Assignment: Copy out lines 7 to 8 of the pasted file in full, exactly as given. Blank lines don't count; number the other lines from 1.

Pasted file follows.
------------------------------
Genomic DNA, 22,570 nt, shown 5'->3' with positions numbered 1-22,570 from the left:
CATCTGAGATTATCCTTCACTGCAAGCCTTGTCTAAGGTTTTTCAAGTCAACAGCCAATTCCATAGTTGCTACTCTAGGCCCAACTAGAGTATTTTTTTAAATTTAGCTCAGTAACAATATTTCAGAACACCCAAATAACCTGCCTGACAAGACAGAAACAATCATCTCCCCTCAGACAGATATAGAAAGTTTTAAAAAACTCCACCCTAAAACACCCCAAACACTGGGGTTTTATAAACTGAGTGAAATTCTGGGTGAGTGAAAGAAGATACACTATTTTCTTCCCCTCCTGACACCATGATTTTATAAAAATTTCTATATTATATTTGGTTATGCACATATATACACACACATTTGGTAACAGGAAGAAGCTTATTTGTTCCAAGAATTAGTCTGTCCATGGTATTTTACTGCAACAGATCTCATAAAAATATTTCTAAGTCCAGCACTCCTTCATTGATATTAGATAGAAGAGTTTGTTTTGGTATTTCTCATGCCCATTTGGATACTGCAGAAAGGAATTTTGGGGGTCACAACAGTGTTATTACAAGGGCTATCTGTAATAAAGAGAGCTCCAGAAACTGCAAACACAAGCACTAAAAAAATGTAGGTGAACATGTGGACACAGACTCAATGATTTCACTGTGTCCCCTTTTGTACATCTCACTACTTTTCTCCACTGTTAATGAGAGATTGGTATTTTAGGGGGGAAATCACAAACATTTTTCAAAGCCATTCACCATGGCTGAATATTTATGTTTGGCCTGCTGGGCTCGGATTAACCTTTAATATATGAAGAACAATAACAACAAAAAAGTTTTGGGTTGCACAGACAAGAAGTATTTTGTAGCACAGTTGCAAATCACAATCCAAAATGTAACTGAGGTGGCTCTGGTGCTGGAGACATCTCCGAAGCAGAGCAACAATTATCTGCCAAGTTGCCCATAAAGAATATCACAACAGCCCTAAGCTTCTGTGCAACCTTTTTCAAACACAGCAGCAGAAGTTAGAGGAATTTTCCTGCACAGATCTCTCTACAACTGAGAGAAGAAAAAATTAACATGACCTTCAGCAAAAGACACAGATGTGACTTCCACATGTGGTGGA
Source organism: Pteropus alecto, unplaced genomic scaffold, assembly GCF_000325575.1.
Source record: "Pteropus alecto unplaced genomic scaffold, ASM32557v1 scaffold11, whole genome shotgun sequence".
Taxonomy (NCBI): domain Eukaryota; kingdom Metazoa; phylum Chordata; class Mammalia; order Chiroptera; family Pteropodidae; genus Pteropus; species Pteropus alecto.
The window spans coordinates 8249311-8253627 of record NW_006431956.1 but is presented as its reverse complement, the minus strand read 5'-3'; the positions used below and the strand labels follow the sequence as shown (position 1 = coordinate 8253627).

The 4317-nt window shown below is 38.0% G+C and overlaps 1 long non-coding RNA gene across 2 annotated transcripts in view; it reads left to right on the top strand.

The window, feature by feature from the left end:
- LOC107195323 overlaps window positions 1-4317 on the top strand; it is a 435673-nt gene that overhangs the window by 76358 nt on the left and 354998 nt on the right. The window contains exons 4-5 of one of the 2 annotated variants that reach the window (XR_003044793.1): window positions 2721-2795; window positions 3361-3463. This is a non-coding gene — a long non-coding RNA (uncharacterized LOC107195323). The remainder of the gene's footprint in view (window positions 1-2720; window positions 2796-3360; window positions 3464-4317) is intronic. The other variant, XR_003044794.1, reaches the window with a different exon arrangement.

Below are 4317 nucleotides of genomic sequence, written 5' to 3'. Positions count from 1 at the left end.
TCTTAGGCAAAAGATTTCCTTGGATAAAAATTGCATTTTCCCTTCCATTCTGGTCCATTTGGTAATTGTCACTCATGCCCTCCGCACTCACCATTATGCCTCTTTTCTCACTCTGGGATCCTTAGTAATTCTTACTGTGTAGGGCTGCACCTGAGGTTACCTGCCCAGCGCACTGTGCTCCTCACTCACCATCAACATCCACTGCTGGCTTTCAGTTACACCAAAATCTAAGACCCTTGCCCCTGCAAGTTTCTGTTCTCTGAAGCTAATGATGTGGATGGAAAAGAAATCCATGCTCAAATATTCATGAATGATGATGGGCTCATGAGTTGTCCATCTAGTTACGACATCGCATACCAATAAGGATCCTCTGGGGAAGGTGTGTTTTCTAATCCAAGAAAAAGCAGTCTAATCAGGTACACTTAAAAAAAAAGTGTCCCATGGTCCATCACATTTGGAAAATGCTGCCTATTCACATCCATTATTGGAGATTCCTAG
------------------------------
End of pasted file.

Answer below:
The 4317-nt window shown below is 38.0% G+C and overlaps 1 long non-coding RNA gene across 2 annotated transcripts in view; it reads left to right on the top strand.

The window, feature by feature from the left end: